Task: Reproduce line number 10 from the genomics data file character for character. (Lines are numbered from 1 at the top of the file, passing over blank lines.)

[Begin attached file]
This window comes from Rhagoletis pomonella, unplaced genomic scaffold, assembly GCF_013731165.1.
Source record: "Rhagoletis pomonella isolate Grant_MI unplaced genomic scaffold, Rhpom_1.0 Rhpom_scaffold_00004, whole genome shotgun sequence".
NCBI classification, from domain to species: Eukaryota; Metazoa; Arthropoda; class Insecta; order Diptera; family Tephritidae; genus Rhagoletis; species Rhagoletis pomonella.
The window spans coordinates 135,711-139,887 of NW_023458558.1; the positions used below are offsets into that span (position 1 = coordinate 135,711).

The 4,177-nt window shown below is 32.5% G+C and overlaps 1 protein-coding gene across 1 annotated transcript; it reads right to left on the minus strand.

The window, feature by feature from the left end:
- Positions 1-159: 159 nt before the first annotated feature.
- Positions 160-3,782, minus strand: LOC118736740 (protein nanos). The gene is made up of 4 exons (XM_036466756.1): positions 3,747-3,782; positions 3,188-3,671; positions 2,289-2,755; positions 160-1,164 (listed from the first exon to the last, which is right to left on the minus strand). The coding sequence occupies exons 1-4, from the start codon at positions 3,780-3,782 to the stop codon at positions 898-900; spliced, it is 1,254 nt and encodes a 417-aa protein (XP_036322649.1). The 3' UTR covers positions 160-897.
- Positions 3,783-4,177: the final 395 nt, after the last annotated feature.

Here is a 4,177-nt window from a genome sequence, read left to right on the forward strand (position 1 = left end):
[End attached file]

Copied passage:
Here is a 4,177-nt window from a genome sequence, read left to right on the forward strand (position 1 = left end):